A little while ago, Marisa Silva posted an article about the phenomenon of ‘experts’. You can read it HERE.
I agree wholeheartedly with Marisa, which is indeed lucky because we work together in various PMO contexts! But her article got me to thinking about what it takes to become good enough that you have the confidence to put yourself out there, and I came across the ShuHaRi concept.
Now, let’s be honest, my twitter handle is @PMONinjas so anything in this field is likely to peak my interest but it genuinely seems to have some correlations with what we find in the industry, and people such as Martin Fowler and Alistair Cockburn have written about its’ alignment with Agile principles.
ShuHaRi translates roughly to “To keep, to fall, to break away” and describes the stages of learning to achieve mastery.
It introduces the three stages as:
SHU (守) “protect“, “obey” and is focused on utilising traditional wisdom and learning the fundamentals. In this stage, we repeat the disciplines and the norms and become accustomed to those ways of working that have been set before us.
HA (破) “detach“, “digress” which diverges the fundamentals and introduces breaking with tradition as the learner begins gaining confidence. In this stage, we use those ways of working, and history to innovate and improve on, and even discard some of the traditional techniques.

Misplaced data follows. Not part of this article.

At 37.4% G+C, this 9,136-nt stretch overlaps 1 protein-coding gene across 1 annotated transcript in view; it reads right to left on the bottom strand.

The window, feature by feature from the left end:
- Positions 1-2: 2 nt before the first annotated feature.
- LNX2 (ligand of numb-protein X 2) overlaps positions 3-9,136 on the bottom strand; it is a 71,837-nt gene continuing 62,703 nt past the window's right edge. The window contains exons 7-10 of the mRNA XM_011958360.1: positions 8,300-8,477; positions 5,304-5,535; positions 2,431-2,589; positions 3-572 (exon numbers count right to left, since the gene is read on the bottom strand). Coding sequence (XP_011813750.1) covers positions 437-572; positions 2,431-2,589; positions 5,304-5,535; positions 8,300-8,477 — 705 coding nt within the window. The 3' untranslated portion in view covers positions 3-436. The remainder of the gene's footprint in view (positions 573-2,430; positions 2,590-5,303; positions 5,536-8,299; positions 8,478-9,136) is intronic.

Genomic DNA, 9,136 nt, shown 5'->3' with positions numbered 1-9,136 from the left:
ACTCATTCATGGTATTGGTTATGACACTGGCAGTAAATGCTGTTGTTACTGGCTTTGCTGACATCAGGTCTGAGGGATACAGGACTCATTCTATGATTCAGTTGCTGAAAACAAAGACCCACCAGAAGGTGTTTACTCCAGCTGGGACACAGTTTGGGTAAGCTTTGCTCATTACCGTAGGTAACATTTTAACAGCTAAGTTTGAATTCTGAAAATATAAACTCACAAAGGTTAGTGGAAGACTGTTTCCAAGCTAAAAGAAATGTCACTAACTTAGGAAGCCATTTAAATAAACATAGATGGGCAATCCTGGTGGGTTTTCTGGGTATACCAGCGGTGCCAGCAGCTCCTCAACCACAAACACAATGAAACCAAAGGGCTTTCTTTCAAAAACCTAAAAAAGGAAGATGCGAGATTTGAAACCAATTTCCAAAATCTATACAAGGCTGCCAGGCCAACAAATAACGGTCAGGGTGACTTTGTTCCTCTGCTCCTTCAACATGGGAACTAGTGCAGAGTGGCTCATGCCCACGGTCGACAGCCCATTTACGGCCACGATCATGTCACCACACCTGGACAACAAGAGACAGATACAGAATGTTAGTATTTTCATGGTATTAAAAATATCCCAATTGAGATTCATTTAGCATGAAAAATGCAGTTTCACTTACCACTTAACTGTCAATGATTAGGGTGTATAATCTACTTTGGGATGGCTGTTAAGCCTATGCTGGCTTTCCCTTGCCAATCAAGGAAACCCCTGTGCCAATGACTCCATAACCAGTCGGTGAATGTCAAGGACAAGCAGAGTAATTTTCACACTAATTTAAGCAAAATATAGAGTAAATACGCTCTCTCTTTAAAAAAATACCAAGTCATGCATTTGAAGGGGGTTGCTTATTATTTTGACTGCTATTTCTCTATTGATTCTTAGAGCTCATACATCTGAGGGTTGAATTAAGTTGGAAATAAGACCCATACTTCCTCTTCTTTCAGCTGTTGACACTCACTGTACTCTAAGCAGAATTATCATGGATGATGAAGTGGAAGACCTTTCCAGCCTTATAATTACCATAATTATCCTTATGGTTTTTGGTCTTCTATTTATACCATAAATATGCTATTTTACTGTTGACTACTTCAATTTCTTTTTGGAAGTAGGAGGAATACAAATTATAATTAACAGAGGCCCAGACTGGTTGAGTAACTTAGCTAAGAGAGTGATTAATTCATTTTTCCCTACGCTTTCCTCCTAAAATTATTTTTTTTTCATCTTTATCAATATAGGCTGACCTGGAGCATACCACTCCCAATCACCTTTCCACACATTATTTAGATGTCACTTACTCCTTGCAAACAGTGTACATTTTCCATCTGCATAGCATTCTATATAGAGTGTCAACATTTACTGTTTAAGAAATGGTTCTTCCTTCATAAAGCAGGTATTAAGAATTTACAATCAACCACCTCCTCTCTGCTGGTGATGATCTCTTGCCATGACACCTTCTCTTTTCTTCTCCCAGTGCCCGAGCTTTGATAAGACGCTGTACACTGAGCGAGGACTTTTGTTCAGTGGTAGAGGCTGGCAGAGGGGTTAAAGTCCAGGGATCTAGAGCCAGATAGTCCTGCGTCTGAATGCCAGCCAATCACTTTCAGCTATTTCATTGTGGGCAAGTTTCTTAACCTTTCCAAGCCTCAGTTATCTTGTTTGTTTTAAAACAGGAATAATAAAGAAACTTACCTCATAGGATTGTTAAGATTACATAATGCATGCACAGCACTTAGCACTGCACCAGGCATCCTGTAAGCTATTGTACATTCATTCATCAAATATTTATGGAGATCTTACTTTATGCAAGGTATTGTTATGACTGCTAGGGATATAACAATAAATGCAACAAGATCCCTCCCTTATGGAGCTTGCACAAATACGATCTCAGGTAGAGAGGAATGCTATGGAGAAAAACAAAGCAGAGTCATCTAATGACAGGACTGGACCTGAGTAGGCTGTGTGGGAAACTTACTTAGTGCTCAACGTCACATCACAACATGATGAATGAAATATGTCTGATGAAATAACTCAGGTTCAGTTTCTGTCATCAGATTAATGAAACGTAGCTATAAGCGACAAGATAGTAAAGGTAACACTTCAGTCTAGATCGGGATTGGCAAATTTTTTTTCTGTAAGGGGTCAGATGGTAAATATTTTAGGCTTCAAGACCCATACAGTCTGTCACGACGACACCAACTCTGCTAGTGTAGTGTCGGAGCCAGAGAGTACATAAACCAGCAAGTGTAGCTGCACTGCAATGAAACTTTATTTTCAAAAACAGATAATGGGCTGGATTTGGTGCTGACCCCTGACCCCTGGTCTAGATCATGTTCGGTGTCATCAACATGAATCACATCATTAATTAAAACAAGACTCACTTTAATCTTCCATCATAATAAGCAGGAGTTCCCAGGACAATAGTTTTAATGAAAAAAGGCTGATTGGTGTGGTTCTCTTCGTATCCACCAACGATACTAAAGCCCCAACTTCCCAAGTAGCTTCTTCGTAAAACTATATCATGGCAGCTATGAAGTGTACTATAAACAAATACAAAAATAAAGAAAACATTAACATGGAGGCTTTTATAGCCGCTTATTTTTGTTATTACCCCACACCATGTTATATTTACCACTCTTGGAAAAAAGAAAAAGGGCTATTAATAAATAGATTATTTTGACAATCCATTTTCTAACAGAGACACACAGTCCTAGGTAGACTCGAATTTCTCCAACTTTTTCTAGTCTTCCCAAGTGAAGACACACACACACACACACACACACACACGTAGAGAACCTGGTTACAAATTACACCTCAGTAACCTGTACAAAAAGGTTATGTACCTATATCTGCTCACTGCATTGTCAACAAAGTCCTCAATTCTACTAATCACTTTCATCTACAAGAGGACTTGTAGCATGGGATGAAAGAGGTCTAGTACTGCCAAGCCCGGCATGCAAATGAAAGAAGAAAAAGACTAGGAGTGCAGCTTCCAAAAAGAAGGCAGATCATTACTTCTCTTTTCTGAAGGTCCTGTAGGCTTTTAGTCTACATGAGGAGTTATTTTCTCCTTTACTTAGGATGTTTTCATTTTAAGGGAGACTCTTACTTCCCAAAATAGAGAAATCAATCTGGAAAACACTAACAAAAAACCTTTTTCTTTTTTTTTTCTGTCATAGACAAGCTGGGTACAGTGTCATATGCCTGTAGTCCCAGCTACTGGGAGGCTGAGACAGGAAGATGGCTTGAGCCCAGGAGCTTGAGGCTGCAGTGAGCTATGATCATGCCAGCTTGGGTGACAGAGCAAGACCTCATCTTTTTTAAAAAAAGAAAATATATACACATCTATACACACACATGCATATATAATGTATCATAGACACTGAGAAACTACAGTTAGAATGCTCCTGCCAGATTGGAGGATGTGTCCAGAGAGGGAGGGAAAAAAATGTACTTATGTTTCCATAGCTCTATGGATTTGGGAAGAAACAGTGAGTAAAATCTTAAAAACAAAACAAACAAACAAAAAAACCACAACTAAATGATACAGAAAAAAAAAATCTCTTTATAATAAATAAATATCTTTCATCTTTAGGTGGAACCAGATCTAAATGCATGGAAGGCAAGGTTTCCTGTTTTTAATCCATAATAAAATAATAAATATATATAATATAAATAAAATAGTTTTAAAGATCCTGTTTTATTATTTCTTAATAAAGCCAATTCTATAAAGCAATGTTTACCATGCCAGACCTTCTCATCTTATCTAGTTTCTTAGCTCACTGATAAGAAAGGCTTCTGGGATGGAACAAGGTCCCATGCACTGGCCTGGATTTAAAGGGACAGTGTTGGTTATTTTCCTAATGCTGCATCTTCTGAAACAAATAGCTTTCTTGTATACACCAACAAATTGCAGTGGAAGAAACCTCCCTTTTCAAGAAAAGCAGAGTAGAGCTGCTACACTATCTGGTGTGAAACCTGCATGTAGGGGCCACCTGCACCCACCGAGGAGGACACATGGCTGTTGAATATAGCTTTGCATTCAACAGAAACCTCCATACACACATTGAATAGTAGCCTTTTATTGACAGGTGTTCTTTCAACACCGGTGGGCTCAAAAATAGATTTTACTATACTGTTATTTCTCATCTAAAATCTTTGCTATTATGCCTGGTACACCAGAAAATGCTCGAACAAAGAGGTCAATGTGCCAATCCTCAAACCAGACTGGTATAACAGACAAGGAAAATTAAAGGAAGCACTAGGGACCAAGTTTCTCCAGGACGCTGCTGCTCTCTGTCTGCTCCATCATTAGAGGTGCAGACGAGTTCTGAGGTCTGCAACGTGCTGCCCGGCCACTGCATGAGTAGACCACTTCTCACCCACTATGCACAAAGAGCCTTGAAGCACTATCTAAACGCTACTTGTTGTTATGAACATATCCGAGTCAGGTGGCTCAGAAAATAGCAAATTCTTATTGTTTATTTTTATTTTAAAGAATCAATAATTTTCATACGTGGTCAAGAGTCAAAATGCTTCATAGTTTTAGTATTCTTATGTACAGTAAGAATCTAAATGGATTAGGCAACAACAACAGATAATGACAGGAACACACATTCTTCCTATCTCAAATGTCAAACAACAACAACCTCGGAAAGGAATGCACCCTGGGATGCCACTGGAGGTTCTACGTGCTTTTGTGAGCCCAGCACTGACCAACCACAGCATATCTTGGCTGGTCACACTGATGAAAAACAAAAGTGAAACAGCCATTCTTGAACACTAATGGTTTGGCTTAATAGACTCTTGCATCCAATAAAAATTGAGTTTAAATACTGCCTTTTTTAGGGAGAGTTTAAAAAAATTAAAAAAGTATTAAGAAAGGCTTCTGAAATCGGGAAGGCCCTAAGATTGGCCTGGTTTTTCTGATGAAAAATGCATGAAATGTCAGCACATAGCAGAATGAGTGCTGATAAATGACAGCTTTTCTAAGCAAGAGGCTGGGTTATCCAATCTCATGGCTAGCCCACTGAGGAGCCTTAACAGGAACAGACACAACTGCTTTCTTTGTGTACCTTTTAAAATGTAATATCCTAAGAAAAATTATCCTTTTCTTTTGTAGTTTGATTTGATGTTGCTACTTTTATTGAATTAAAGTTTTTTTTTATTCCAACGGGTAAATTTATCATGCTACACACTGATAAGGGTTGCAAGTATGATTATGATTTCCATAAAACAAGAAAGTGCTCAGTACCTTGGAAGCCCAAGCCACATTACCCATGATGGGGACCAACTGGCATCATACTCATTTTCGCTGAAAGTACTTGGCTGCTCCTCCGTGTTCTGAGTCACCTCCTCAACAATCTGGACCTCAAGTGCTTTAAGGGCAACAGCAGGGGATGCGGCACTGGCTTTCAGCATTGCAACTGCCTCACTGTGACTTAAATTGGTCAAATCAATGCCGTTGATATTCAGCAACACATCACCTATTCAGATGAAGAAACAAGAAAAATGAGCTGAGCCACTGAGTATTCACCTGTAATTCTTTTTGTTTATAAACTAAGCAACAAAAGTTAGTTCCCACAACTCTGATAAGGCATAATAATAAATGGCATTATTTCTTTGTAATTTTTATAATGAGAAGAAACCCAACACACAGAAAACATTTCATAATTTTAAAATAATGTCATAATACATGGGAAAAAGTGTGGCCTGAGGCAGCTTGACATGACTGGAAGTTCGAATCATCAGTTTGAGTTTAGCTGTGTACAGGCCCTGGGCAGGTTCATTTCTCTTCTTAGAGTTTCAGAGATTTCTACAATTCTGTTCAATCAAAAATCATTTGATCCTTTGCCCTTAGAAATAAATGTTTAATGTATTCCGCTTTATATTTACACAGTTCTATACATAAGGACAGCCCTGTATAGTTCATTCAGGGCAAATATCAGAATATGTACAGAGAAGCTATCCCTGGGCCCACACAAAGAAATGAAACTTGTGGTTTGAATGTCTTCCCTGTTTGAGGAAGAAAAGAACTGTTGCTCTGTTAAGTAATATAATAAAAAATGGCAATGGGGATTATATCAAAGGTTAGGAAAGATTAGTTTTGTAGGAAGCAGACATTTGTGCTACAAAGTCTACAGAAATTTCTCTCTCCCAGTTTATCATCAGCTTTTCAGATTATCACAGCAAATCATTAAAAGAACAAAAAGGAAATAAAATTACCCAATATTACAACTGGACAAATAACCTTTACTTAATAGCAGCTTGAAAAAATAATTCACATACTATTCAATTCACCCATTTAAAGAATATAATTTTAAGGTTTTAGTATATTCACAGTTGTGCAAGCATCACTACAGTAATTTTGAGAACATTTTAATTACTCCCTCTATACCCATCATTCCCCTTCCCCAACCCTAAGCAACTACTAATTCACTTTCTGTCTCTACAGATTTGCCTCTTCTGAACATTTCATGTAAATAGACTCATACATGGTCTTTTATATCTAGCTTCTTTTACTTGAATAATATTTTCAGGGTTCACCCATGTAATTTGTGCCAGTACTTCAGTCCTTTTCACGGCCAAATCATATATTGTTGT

RI (離) “leave“, “separate” is all about transcendence where actions are natural, and the individual is becoming one with spirit alone. In this stage, we are able to open the door to creativity and arrive at a state of Mastery that allows us to act in a way that is driven by passion and a will to continuously improve.
ShuHaRi is depicted in Figure 1 which shows that the fundamental techniques, although they can be evolved; are always in the centre and do not change.
Just like with PPM knowledge, however, ways of working evolve and change the basics are still at the centre of what we do (think the Triple Constraint).
If we bring this concept into the world of PPM, we can see some clear correlations. Learning from the basics, ensuring that we are comfortable with the ‘standard’ ways of working. Then moving onto innovation of those processes using the confidence they gain through practice. Lastly, learning continuously and experimenting with a passion to bring innovations to others and share their mastery.
As detailed in Marissa’s article, whilst journeying through the ShuHaRi stages, it is important to be aware of the Dunning-Kruger effect. Where confidence is proven to be high when people have little skill or experience (they don’t know what they don’t know so they overestimate their ability). However (and sadly), as expertise builds up in terms of experience and knowledge, we realise how much more there is to learn and add a negative bias to our confidence levels assuming we are not as good as we think we are. You can read about how the Dunning-Kruger effect impacts our levels of confidence in my APM blog piece HERE.
You don’t have to be a ninja to be a master at something! But it helps to understand the process we all go through to reach that point and have the level of emotional intelligence to acknowledge where we are before proclaiming expertise in a domain.
Like beauty, expertise is in the eye of the beholder; if you have to call yourself an expert, it’s probably not true! And in my view, ShuHaRi can be cyclical, in that there is never a point at which you have evolved so much you don’t have anything left to learn.